There is plenty of evidence that this ultimate crime-against-humanity is being carried out, and its link to autism is only one ill effect. See here (especially the video).
At one point during the Autism Awareness event, 68 blue, helium-filled, balloons were released (see picture). They drifted into a sky full of SAG spraying artifacts. The irony was striking: A beautiful expression from people touched by autism and passionate about helping its victims, is seen against an ugly backdrop created by what is likely the leading cause of the disorder.
If you are open to what I've said here, then perhaps it's enough to make you angry; perhaps angry enough to want to do something. If so, then I would say you can help the victims and attack the causes.
Supporting the work of an autism school like the Autism Academy of South Carolina is a good way to help those kids and families devastated by the disorder.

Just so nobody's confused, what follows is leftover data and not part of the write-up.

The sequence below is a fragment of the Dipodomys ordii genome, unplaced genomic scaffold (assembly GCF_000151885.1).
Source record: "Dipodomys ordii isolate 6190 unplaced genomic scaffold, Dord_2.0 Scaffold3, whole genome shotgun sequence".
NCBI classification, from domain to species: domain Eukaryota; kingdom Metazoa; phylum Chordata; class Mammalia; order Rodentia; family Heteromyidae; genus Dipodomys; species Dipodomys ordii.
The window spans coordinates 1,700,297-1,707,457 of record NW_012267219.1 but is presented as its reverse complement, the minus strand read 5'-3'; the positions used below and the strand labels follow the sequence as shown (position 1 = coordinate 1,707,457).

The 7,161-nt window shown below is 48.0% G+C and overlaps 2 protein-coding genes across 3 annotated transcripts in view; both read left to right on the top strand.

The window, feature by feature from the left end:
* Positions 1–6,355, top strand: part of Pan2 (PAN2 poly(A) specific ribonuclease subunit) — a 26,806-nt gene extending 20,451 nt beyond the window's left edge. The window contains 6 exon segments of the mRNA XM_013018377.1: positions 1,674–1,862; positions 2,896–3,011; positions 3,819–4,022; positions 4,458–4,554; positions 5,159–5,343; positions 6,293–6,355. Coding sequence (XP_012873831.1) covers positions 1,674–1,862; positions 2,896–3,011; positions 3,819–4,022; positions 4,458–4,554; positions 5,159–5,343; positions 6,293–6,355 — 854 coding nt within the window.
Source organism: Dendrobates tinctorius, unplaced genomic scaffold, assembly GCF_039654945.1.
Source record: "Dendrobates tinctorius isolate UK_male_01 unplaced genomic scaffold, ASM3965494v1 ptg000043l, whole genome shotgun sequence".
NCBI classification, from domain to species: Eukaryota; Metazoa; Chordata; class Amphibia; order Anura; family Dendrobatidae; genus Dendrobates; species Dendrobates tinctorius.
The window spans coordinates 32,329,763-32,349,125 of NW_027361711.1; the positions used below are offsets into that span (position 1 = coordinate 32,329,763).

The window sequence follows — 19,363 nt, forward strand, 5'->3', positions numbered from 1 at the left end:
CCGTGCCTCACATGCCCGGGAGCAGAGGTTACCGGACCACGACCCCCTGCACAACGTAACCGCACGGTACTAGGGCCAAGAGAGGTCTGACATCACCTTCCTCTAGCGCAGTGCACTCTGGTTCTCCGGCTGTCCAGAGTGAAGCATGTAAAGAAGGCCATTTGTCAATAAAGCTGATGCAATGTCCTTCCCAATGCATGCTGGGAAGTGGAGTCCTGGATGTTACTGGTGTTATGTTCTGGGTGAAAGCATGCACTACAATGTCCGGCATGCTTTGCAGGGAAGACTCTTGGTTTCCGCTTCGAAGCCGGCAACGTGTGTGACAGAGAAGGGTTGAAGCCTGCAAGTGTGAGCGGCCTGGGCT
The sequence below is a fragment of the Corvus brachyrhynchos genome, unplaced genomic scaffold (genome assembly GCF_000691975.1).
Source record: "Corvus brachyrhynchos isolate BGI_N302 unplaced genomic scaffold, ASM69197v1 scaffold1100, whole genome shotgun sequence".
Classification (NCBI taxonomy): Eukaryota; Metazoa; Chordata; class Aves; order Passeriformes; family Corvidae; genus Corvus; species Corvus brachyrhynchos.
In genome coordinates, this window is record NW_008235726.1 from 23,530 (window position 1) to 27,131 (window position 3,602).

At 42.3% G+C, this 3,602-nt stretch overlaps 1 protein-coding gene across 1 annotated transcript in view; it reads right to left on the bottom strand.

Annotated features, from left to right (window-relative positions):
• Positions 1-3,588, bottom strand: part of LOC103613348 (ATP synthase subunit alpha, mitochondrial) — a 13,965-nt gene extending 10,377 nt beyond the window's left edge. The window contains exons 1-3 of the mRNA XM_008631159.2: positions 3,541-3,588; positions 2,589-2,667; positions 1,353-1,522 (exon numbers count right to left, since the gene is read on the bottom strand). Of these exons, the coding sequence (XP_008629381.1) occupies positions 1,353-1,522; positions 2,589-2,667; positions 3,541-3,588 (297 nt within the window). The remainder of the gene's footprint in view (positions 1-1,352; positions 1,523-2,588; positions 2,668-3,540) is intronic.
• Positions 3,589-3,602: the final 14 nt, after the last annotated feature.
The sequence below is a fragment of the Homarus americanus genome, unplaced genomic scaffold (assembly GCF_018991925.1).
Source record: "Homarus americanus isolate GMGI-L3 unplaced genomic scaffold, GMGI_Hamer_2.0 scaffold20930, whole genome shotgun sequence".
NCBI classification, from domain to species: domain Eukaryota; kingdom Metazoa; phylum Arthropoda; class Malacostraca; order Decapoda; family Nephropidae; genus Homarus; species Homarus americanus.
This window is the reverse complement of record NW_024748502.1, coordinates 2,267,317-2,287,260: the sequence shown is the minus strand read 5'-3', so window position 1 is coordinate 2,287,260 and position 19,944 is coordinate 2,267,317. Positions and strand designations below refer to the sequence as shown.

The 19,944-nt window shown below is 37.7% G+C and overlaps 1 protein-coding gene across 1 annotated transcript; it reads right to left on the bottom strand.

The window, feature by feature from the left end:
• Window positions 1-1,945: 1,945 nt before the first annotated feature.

Attacking the causes includes raising public awareness that vaccines (as presently constituted) are dangerous and that geoengineering is going on and is destroying life on earth.
There is, at this time, an online petition placed on the White House website that demands geoengineering be stopped and an investigation into it be launched. If the petition signers exceed 100,000 in number, then the Obama administration is supposed to comment on the issue. Now topping 100K signers will not stop SAG but it could be another way to raise public awareness and let the government know that we know (assuming they even let the petition counter pass 100K).
I hope you will digitally sign the petition. I did. You can find it here. And if you do sign it, please let me know by posting a comment to this journal entry.
Caring for autistic children and adults is caring for the wounded in the War of the Damned that we are obliged to fight.